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VIC Police defend rising car chases despite crash rate

Discussion in 'Politics, Laws, Government & Insurance' started by Seedy, May 12, 2012.

  1. So apparently two thirds of Vic Pol's chases are 'elective'. And this is their own report... so most probably even more than that.

    imperative = "where a driver was considered a danger to the public"

    They all become a 'Danger to the public' once the dumb arsed cowboys flick the lights and sirens on and start barrelling through red lights at 100kmh.


  2. To catch an offender thats Elective, how many chases are Imperative, to catch the still elective offender,
  3. It's not as if they're trying to avoid a speeding ticket, generally the people who are prepared to run from police are on bail/parole/probabtion/good behaviour bonds and cannot afford to get caught in a stolen car which may be on it's way back from several robberies/break and enters.. The idea that police shouldn't pursue cars isn't, in my opinion, a strong one.. Whilst there's a danger that they may take someone else out in the chase but there's also the danger of leaving (often quite violent and callous) criminals on the street, free to continue what they're doing..
    • Like Like x 1
  4. Will you provide evidence to back these claims up?
  5. But there's your issue, you're assuming they're violent callous criminals... how many people run because they've been drink driving, or have no license.. etc.

    not all car chases involve someone who has committed a serious crime.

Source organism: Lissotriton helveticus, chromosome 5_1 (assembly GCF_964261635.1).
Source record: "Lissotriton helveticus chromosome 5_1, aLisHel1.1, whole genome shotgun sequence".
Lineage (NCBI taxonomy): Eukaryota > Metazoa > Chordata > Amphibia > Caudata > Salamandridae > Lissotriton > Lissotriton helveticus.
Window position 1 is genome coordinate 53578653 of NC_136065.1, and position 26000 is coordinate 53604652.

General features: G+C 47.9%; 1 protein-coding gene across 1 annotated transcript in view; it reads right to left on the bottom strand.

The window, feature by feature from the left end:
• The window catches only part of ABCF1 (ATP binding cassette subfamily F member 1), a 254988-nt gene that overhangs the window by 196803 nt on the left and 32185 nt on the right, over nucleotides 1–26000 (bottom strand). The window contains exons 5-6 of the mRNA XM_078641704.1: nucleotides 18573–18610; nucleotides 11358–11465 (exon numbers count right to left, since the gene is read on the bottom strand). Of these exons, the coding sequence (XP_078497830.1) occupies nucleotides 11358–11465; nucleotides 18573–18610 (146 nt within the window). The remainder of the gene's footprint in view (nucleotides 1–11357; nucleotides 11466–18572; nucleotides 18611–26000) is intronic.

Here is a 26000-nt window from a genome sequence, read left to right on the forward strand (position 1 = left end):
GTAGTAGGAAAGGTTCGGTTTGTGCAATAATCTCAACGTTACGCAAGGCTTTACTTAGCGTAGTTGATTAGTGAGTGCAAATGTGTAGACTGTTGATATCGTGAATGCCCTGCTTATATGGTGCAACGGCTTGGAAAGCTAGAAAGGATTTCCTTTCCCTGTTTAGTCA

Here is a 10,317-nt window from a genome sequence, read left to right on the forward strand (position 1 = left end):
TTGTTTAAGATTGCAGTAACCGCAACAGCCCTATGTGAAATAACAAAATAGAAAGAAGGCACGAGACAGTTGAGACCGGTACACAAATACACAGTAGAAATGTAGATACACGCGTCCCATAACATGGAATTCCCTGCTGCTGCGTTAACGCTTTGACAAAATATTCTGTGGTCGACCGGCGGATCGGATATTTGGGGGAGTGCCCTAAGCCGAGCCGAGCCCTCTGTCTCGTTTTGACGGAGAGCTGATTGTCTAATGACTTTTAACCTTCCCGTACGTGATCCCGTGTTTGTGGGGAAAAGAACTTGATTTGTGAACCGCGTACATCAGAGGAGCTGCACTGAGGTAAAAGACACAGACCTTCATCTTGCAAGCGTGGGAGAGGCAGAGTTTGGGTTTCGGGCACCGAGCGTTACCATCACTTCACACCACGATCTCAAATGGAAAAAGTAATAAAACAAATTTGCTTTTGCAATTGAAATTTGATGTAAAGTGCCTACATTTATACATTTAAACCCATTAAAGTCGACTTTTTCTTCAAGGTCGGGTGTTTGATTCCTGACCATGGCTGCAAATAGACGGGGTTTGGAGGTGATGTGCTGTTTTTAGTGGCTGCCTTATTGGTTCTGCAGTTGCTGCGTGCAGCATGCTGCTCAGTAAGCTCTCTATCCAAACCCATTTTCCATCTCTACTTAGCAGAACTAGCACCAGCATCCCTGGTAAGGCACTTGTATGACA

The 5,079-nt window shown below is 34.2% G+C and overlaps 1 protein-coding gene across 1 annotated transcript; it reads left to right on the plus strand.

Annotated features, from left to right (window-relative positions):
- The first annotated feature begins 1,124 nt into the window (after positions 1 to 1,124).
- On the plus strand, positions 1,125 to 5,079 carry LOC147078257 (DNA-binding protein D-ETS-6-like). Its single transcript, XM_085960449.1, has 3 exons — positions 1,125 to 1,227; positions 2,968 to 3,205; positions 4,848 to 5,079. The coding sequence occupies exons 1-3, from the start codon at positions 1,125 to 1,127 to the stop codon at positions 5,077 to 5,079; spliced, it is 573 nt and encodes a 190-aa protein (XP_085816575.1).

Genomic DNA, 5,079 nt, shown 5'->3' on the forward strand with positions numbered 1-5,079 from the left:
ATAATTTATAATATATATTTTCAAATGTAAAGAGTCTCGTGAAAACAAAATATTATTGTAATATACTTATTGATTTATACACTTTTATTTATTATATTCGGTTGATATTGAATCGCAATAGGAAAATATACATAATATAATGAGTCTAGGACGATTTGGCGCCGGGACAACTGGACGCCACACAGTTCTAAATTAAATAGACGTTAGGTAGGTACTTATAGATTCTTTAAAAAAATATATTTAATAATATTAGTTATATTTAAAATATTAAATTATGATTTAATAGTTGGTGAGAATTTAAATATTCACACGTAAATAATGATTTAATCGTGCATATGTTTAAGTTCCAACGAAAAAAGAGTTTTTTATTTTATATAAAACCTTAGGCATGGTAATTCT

I've said it before and ill say it again, innocent until proven guilty.. not the other way around, how many times do you see on the "Reality" cop shows from whatever country, where someone runs because they've got no license or the rego has run out.

    The problem is, everyone assumes that if someones done a runner and then involved in a chase is a serial murdering psychopath.. it could be a 12 year old kid going for a joy ride for all we know.

    The obvious lesson is don't run, if you've got nothing to hide.. or if its something that you just get a fine for, as soon as you run you're just adding charges to something that could of been dealt with roadside.

    Now i know a serial killer with 5 body's in the trunk isn't going to pull over and play nice.. but the rules and regulations regarding police pursuits need a bit of a shake up.

    Especially involving bikes.. obviously you don't want the lesson to be that if you're on a bike you can get away.. because the police won't chase you.. but they shouldn't be chasing someone at 180kph on a side street because the inevitable will happen.

    How many accidents happen involving a pursuit.. lots, they should give up once speeds are at a certain limit.. and then bring in the helicopters with infrared like the UK.. it may cost more money but it should save more lives..

    If you're running from the cops, then all of a sudden they're not there when you look in the mirror, you're going to slow down or ditch the car/bike aren't you?

    thats my opinion.
  6. I agree with you totally. Some chases are unavoidable and sometimes shit will go wrong. But "uncertainty still existed among officers over which pursuits...". If you DO have a policy of imperative pursuit v elective pursuit I'd like to think the guys instigating the chase had half a clue when making a call between the two. Especially when you are talking about something that endangers a whole bunch of other people. Yeah, they call the chases off sometimes. Probably just dumb luck more than judgement that more innocent people aren't cleaned up.